Monthly Archives: March 2020

Tips on Improving Your Video Lesson

By now, more than a few of you have opted for the virtual lesson. The live video music class has it’s advantages and it’s short falls. Once we are passed this phase, we can still use video lessons as tool during more ordinary times. When the student can’t come in but is still at home, lessons while at the cottage, lessons when the student is sick but not bed ridden, etc.

Make up lessons maybe completely avoided this way but classes can also be made up this way in the future.
We are using

The Upsides

Of course the obvious upside of the video lessons is being able to continue them through this interruption. Going forward, the upside will be in the form of making attending lessons weekly even easier.
One hidden benefit of music lessons via internet video, is that it is great for the ears. Our ears are an obvious, but sometimes overlooked, learning sense.
Hearing the teacher play the piece or passage correctly, combined with watching the music, really reinforces the co-relationship between what we see and what we hear and what we play.

Another upside, we are hoping for, is getting away some families and students away from confusing the lesson with the practicing. When I hear a parent or student refer their lesson as ‘practice’ (as in Johnny can’t make it to his music practice, see you next week) It may be a slip of the tongue in this sports oriented world, but it may also be indicative of thinking lesson time IS the practice.

Time Lag

The number one difference and downside is the time lag (AKA latency). This prevents the teacher and student playing at the same time. This can vary but is always there. We have souped up our internet connection at the school but here is what you can do at home:

  • Wired connections are best but that is only practical for portable instruments like guitar, ukulele, sax, etc.
  • Avoid using a phone, the screens are just too small and the speakers too poor for students to see and here the teacher
  • Move the tablet or laptop so the teacher can see the student and their hands (and feet in the case of drum students) and the student can still see the screen.
  • With younger students and the more prone to distraction types, a parent really needs to be near by.
  • To combat lag, stutter and freezing, make sure that no other heavy WiFi resource is hogging bandwidth. That means Netflix, YouTube, general streaming, etc.
  • Where possible use plug in ear buds (the kind with the built in mic) this can combat a number of sound issues
  • Typically these lessons are, demonstration by the student, critique by the teacher, corrected playing by the student, demonstrating by the teacher etc.
  • Where we are seeing the most issues are voice and drum set lessons. With drum lessons, acoustic drums overload the mics on tablets and laptops. With voice, the teacher is always the accompanist and since real time isn’t possible this can present some issues. For drums we may need to switch to practice pads or just sticks on a pillow for a few lessons. For voice students, we are going to make some vocal warm-up videos and post them on our YouTube. During your lesson you can sing a long with them for the teacher to hear. Hopefully we can find karaoke style backing tracks in each student’s key, send links and those can be used during lessons as well.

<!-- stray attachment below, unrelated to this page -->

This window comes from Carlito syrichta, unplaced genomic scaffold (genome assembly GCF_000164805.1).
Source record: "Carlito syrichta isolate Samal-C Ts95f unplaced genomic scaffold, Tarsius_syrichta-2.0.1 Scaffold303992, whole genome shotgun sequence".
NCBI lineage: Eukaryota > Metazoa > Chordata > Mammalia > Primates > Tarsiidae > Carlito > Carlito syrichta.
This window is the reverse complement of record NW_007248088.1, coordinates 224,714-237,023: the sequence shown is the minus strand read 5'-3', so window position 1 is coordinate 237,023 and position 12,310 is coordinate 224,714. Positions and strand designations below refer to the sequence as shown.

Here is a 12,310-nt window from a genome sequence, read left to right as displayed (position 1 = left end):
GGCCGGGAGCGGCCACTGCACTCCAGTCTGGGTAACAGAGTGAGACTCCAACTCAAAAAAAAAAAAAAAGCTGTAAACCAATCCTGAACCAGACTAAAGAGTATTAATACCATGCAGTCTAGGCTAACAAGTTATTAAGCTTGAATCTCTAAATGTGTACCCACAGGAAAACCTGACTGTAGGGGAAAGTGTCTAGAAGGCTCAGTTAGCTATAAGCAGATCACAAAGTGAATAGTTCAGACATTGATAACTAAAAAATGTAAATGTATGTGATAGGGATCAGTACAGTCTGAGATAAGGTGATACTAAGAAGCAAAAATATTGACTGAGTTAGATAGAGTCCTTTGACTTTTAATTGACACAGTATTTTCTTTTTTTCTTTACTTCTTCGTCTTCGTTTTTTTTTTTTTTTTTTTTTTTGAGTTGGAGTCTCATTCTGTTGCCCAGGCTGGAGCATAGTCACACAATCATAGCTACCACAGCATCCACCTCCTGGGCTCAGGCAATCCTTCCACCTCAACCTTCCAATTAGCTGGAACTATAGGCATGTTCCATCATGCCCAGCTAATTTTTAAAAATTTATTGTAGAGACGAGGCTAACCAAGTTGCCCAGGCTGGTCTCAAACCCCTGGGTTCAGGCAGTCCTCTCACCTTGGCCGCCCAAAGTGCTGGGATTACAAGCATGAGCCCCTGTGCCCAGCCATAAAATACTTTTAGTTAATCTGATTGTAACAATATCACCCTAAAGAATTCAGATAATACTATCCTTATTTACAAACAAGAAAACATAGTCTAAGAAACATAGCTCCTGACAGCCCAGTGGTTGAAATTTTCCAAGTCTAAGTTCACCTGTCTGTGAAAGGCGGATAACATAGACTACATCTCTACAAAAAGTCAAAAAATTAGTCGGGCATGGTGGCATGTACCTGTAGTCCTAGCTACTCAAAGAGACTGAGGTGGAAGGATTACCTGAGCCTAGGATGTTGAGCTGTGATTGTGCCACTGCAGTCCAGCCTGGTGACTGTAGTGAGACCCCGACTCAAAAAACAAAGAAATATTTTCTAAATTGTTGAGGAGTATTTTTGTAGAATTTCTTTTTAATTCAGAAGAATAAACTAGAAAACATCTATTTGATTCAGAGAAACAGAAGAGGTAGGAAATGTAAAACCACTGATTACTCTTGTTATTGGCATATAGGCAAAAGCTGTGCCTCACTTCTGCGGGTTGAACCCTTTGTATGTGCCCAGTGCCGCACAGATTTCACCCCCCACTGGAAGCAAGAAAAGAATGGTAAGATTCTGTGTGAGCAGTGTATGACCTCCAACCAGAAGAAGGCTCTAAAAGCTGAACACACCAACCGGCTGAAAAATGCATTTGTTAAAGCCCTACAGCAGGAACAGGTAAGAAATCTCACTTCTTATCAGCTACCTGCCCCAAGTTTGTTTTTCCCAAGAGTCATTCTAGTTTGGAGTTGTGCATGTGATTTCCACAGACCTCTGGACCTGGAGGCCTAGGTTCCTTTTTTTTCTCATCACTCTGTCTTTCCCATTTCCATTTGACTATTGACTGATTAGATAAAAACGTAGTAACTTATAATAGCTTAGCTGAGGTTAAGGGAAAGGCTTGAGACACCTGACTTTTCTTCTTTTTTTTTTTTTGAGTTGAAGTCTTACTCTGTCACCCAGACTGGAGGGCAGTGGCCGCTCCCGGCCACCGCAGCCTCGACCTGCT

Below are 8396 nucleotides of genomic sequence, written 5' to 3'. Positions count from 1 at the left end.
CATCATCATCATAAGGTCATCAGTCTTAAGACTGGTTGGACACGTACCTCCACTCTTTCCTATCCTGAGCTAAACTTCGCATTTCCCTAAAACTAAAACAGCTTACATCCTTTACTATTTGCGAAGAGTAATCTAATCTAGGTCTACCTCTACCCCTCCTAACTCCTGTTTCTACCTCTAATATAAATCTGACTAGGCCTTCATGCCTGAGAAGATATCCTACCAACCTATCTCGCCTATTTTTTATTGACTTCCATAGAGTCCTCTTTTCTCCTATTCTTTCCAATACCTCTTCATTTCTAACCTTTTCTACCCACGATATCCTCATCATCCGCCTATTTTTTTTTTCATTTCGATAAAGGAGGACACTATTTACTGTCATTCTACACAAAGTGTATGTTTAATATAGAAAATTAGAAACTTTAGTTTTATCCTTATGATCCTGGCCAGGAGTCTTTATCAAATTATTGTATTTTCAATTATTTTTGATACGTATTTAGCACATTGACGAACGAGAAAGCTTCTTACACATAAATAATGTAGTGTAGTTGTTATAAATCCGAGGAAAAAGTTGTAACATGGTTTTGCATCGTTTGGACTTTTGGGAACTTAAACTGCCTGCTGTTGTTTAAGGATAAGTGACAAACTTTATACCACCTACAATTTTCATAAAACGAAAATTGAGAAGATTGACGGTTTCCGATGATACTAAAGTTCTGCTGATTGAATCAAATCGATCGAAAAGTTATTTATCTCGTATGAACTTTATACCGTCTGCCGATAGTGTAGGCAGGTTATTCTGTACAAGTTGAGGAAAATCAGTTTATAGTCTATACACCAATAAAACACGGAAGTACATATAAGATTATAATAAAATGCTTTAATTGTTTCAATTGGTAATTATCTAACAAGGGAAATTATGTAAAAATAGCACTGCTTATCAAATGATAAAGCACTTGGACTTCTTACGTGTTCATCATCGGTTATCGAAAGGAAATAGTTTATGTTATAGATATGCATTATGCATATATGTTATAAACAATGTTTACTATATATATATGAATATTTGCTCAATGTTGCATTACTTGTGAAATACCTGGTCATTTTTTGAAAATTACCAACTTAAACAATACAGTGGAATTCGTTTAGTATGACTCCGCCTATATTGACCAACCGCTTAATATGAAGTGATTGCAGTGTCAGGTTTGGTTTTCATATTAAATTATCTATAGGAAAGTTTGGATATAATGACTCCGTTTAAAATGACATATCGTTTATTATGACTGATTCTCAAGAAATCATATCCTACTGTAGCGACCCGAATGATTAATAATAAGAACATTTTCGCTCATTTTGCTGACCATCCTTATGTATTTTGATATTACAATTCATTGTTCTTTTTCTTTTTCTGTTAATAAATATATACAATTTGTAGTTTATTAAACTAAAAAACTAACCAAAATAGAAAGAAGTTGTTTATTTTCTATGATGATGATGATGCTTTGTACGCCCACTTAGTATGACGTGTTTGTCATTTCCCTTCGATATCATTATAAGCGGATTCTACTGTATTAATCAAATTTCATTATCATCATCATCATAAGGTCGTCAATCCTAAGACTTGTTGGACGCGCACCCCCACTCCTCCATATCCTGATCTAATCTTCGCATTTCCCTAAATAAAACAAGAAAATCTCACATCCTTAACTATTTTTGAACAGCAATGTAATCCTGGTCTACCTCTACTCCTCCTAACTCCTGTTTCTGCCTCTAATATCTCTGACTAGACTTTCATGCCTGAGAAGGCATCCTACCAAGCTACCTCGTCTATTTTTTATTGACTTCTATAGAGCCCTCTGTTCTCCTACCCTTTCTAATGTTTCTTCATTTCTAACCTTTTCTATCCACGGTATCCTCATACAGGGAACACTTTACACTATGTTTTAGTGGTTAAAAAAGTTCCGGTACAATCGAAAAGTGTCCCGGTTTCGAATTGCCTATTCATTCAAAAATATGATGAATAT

Thanks to all for sticking with us through these changing days! Your support means so much to us!
Hopefully these few tips can help us make the video lessons a decent replacement to real life lessons until real life returns to us.

Take care, Robert Burton

Our Strategy During These Weeks

In these 2 weeks leading up to March Break we are going to continue with lessons as usual. We will continue the same way after March Break.
Private music lessons are among the safest of activities to participate in at anytime. Our rooms are large enough for ‘social distancing’ with only 2-3 people in a room.

The Waiting Area

We do ask that you not crowd the waiting area, come up stairs if you want but just let your child in the school or, in the case of adult students, just come in. If you need to wait nearby you can wait in the hall. If you see the waiting room is occupied, please wait till it clears

Cleaning Protocols

I am going to be honest, clear and blunt here with you; we have 9 years of experience dealing with kids coming to lessons sick. I have lost count of the number of times some student was too sick to go to school but was still sent to music lessons.
Now (and anytime of the year) if you or your child is sick, stay at home.
We have had disinfectant wipes in every room for 9 years. All of us here have been doing self-employed “gig economy” since before it became a catch phrase. Teachers and staff are constantly wiping down the pianos and contact surfaces. If we get sick, we don’t get sick days.
We are incredibly invested in cleaning our work spaces, always have been, always will be.

Going Forward

If any of our students gets sick they should stay home. If they test for C-19 they should stay home.
We do offer make-ups for serious illness, always have, always will.
If you feel fine but are part of a self/family isolation we will have live video lessons available at your regular time with your regular teacher.

We have no plans to cancel the recital, suspend lessons or close up shop. We want to continue providing music lessons for our students, provide employment for our teachers and staff while keeping every body’s health a priority. I thank you in advance for your patience and calmness as we navigate through these days together.